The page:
The three main CRT documents used to inform the contents of this page are:
- ‘Business Licence Terms and Conditions‘ 7th June 2017
- ‘General Terms and Conditions for Boat Licences‘ October 2008, updated March 2017
Do I need a Trade Licence?
You need a Trade Licence if you are using your boat for anything other than private or leisure. So if you make, buy-in, or provide a service and sell to the public (internet, towpath or both) you need a current CRT trade licence. There is an exception which is if you use your boat as an office, and do not have members of the public visit. (CRT Business Boating)
In the CRT ‘Terms ad Conditions for Business Boat Licences’ page 10 definition of Roving Trader, it states:
“Advertising any kind of trading or business activity on or from the boat is deemed to be trading. If the boat is used for a business use that is not advertised anywhere on the boat and does not involve any deliveries to the boat or any customers visiting the boat (e.g. proof reading copy sent by email, writing wills, etc) then it’s use is not deemed to be that of a Roving Trader. If the boat is used as a workshop to produce goods to be sold on the internet or at land based markets, then such use is deemed to be that of a Roving Trader.”
How much does a Trade License cost?
The business licence is different from a private licence and it’s broken down into categories. There’s a specific price for Roving Traders (Price List) based on the length of your boat. This is the yearly cost of a Trade Licence, and all you will pay.
Do I have to be a Continuous Cruiser (CCer) to be a Roving Trader?
No. The Roving Trader Licence is a licence for you to trade on the towpath. It does not mean that you have to be a CCer or live-aboard. You can have a home mooring, not live onboard, and still be a Roving Trader. You’re allowed to trade from a permanent mooring so long as you have permission from the mooring provider and they have the relevant planning permission.
On Winter Moorings you’re allowed to trade for up to 28 days. You’ll have to sign a disclaimer that you’ll abide by this. “28 days in any one spot” is also a restriction that applies to trading on CRT waters throughout the year – see Roving Traders Terms & Conditions (link)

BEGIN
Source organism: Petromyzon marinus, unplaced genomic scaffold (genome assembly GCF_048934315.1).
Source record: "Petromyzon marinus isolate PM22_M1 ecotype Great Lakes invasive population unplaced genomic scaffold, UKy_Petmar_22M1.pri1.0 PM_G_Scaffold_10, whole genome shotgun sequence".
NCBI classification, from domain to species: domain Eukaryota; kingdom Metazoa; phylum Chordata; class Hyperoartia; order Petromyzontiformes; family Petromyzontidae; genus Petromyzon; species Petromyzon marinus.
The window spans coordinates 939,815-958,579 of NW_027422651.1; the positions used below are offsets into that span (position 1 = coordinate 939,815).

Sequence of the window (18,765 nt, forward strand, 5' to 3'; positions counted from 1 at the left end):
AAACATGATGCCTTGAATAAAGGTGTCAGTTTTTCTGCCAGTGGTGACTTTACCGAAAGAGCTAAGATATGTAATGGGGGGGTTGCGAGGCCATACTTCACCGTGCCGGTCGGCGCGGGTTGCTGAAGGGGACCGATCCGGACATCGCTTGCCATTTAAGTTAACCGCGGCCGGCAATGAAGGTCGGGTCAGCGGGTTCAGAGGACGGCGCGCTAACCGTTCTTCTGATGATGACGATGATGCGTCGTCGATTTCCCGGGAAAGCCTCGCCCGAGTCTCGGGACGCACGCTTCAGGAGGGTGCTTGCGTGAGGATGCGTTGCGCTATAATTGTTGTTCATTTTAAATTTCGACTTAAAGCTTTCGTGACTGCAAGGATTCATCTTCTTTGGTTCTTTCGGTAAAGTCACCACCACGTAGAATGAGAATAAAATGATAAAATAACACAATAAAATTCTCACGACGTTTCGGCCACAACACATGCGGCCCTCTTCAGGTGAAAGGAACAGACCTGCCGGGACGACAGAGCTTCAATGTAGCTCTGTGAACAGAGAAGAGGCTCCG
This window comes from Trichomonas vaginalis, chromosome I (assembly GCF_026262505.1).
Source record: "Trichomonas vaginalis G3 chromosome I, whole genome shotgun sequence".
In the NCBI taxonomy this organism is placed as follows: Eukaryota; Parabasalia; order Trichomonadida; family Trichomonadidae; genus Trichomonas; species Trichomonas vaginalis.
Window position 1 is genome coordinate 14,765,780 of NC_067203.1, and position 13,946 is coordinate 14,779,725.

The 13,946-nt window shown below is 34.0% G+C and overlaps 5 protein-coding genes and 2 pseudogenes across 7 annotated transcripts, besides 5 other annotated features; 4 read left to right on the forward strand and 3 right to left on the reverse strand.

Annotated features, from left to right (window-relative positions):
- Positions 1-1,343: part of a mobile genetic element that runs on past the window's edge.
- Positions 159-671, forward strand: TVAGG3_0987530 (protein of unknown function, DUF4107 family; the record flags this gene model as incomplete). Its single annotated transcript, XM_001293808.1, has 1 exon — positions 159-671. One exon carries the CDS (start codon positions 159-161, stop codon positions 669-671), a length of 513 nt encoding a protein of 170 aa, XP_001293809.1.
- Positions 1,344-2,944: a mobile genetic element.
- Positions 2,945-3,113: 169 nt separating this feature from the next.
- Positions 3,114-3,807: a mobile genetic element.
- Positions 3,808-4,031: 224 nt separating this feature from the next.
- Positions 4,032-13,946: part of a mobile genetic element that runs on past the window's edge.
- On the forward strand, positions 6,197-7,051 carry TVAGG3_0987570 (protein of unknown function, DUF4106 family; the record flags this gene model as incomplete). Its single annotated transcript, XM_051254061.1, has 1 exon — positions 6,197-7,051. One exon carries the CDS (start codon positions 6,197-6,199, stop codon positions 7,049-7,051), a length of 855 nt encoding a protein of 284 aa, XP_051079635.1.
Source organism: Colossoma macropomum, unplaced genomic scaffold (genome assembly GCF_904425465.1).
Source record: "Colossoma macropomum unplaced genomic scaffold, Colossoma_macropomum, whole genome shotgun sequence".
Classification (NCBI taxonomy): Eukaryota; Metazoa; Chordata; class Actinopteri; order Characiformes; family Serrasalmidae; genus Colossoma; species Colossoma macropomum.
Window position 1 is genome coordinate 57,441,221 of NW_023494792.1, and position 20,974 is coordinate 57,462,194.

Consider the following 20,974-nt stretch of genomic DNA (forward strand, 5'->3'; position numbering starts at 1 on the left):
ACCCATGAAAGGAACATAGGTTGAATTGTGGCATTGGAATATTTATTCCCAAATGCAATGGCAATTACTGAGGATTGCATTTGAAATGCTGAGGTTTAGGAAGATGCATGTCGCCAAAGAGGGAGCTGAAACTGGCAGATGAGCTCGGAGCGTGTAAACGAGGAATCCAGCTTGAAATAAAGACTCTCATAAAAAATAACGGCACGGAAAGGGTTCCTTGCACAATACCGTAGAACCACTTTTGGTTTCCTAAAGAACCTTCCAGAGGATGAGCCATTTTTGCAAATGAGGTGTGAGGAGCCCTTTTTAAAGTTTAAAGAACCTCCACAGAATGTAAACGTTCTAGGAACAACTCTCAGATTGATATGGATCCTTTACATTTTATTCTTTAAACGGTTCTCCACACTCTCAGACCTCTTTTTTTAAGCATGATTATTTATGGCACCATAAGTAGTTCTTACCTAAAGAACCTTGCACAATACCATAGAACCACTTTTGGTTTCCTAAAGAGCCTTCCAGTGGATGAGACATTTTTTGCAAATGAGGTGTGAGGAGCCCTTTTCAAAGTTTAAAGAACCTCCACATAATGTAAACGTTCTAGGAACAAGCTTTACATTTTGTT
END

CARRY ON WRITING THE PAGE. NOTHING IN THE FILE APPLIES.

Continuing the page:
Or if you wish to remain permanently in one spot, you can apply for a Fixed Traders Licence from CRT. (CRT Operating Proposal). This is charged roughly at the same rate as a normal towpath mooring in the area.
What are the rules about product placement when trading from the boat?
“11.4 Whilst the boat is on the Waterway you must not:
(b) use any electricity generator, including the Boat’s engine, at any mooring along the Waterway between 8pm and 8am, unless you are moored in isolation, out of earshot of other people.
(e) obstruct the towpath or use our land for storing items from your Boat.”
“You must keep all items associated with your trade on your boat at all times. You may place one A-frame style advertising board on the land next to your boat when you are open for trading, providing that it does not cause a nuisance or obstruction.”
Do I need insurance?
Yes! You have to have specific insurance for your boat which covers trading, and depends on your business activity). It’s generally referred to as “Hatch Sales”.
“You must provide us with evidence that you are insured for your proposed activities on application and at each renewal of the Licence.”
You’ll then need Public Liability Insurance (PLI). This is sometimes included in the Hatch Sales from your boat insurance, but not always so you need to check with your insurance company. CRT will want to see that you have the requisite PLI.
“You must have an keep in force third party and public liability insurance cover provided by a company that is authorised and regulated by the Financial Conduct Authority which covers liabilities of at least two million pounds for each claim.”
How much does insurance to trade cost?
Generally its not that much more expensive than normal boat insurance. It very much depends on your business activities and if you want stock cover. We recommend you get a quote to gauge costs. Separate Public Liability Insurance should be in the range of £50-£100. Again this is dependant on your business activities and whether it’s included in your boat insurance.
Where can I trade?
There are no restrictions on CRT waters when you hold a CRT Roving Trader Licence. You still have to abide by ‘Visitor Mooring’ times – 2-days, 5-days, and the general 14-day rule.
Roving Traders however DO NOT have priority over any moorings, UNLESS they are reserved for a specific event by CRT.
Is any provision made for weekend trading, or from a winter mooring?
We have an agreement with CRT that all traders on 2-day (48hr) ‘Visitor Moorings’, can arrive on a Friday, trade over the weekend, and leave on the Monday (Tuesday if a Bank Holiday, Thursday – Tuesday on the easter weekend).
As above, agreement has also been reached for winter trading from a mooring, of either 28 consecutive days, or for a total of 28 days within the period of the winter mooring. CRT will ask for a declaration to be made by each trader that they will adhere to the planning regulations for trading, when a winter mooring is secured by a trader.